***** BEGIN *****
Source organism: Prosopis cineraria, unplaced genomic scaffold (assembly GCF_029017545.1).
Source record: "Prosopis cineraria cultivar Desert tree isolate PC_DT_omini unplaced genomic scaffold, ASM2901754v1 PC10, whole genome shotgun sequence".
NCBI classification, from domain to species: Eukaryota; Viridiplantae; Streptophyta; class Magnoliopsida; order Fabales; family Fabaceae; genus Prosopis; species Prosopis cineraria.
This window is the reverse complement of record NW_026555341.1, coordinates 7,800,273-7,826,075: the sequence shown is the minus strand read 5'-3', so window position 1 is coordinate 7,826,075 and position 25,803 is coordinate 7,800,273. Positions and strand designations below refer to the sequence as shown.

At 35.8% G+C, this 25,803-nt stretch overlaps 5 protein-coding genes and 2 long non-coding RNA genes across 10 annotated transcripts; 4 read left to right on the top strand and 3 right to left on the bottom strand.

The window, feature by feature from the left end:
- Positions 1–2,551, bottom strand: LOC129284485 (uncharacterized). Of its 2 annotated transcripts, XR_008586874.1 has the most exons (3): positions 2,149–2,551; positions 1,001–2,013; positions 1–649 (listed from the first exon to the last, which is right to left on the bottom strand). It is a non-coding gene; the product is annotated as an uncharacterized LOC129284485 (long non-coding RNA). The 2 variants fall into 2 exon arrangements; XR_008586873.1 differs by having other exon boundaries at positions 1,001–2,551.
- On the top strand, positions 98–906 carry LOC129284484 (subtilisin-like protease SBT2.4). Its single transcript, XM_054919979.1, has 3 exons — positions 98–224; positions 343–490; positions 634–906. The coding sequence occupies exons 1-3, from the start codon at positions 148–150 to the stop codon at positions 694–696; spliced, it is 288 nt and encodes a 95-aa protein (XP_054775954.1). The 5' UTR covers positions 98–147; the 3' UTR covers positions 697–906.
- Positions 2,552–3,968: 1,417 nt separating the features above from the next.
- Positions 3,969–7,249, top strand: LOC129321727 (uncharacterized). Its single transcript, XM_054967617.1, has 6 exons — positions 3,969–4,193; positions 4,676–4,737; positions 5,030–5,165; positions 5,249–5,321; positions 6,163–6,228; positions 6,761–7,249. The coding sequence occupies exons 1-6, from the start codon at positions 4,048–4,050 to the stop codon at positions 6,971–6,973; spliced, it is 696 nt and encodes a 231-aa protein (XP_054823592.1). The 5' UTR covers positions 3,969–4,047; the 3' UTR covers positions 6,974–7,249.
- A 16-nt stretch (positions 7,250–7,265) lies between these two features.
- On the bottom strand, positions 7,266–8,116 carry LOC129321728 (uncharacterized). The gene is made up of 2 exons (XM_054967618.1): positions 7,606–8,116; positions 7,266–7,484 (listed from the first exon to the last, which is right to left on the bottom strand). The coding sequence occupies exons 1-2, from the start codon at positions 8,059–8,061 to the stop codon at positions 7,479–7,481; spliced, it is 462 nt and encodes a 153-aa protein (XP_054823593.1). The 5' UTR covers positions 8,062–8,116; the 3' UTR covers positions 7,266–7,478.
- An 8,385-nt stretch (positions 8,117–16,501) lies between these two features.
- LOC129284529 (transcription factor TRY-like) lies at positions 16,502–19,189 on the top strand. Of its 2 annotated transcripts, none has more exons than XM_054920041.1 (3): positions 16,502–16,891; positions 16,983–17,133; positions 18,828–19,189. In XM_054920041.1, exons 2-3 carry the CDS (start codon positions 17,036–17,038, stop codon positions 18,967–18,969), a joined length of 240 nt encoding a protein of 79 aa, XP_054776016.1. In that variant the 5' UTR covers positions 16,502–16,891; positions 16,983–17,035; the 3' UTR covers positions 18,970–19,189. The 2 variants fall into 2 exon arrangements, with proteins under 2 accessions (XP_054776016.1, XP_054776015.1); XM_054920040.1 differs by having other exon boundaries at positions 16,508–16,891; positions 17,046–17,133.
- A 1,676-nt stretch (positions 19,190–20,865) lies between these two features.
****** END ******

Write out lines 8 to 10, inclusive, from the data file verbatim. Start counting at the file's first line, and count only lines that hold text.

- On the top strand, positions 98–906 carry LOC129284484 (subtilisin-like protease SBT2.4). Its single transcript, XM_054919979.1, has 3 exons — positions 98–224; positions 343–490; positions 634–906. The coding sequence occupies exons 1-3, from the start codon at positions 148–150 to the stop codon at positions 694–696; spliced, it is 288 nt and encodes a 95-aa protein (XP_054775954.1). The 5' UTR covers positions 98–147; the 3' UTR covers positions 697–906.
- Positions 2,552–3,968: 1,417 nt separating the features above from the next.
- Positions 3,969–7,249, top strand: LOC129321727 (uncharacterized). Its single transcript, XM_054967617.1, has 6 exons — positions 3,969–4,193; positions 4,676–4,737; positions 5,030–5,165; positions 5,249–5,321; positions 6,163–6,228; positions 6,761–7,249. The coding sequence occupies exons 1-6, from the start codon at positions 4,048–4,050 to the stop codon at positions 6,971–6,973; spliced, it is 696 nt and encodes a 231-aa protein (XP_054823592.1). The 5' UTR covers positions 3,969–4,047; the 3' UTR covers positions 6,974–7,249.